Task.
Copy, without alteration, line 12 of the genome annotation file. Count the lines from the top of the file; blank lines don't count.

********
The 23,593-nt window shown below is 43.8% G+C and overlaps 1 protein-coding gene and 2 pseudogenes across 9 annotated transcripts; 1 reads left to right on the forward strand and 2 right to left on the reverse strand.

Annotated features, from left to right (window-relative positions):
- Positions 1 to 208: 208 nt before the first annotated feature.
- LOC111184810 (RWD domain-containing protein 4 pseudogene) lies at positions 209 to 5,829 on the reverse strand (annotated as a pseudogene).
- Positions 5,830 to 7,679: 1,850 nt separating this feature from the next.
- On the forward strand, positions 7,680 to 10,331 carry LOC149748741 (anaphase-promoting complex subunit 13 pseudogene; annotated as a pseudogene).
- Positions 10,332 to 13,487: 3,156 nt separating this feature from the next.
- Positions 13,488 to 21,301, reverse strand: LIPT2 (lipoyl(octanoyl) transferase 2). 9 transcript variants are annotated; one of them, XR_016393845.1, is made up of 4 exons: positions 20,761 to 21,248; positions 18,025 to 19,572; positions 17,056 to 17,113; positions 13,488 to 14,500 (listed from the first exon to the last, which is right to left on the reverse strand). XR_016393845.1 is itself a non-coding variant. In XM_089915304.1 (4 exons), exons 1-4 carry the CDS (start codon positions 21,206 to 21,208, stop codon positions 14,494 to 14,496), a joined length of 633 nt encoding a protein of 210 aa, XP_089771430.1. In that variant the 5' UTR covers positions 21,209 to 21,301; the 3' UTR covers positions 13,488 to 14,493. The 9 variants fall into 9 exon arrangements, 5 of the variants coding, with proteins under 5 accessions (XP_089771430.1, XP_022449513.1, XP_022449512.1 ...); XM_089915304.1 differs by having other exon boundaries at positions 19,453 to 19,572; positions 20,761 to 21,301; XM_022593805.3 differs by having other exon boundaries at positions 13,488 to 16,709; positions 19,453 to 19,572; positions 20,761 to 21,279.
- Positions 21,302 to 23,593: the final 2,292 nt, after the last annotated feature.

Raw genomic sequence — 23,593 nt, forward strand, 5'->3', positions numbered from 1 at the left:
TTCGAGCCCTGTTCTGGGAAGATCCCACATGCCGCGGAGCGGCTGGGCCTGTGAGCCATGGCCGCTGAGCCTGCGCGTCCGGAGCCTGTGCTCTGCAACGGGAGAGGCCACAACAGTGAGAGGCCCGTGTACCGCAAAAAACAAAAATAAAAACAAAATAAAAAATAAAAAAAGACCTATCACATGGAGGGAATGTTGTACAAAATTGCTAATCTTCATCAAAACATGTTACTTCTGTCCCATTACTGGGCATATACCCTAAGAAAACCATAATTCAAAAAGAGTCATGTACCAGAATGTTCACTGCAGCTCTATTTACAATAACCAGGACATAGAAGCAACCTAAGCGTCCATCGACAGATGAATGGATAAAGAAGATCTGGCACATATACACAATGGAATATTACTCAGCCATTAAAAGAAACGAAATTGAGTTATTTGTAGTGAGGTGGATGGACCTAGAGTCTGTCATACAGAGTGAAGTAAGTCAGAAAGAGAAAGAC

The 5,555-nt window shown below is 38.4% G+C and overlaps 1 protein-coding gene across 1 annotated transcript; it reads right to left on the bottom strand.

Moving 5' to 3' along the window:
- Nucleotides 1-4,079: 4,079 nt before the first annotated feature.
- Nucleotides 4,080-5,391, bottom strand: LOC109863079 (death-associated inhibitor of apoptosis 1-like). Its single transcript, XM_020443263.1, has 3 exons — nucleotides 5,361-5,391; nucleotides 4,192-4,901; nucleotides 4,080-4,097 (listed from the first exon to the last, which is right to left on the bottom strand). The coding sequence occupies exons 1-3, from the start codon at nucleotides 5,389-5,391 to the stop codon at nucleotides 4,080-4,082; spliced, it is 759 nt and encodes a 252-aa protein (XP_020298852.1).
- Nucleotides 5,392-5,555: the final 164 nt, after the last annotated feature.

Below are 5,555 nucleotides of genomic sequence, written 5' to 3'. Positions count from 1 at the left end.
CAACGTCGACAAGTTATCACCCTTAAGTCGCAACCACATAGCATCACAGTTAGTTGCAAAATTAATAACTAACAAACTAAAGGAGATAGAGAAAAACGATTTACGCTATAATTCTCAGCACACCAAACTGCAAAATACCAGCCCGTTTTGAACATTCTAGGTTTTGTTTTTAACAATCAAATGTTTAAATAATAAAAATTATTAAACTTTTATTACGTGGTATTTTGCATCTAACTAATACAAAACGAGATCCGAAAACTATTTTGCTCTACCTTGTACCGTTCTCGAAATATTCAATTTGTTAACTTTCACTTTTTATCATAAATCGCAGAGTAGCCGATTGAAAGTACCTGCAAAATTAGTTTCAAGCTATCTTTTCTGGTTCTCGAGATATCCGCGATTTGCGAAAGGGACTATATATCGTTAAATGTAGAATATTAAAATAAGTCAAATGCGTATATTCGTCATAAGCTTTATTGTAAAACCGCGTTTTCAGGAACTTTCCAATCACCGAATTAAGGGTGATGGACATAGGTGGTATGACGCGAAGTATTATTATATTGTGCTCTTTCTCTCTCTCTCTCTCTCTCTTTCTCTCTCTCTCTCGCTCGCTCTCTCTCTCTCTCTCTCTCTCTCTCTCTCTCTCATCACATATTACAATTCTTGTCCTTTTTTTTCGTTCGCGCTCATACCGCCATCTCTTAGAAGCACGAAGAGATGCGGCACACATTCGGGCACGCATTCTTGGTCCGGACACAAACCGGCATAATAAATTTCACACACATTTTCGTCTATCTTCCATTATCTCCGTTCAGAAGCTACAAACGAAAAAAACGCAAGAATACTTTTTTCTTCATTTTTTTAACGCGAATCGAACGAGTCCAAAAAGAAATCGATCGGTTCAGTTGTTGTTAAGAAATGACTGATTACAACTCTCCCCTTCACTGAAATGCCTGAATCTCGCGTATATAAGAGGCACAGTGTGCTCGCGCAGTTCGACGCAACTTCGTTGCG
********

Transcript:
The 5,555-nt window shown below is 38.4% G+C and overlaps 1 protein-coding gene across 1 annotated transcript; it reads right to left on the bottom strand.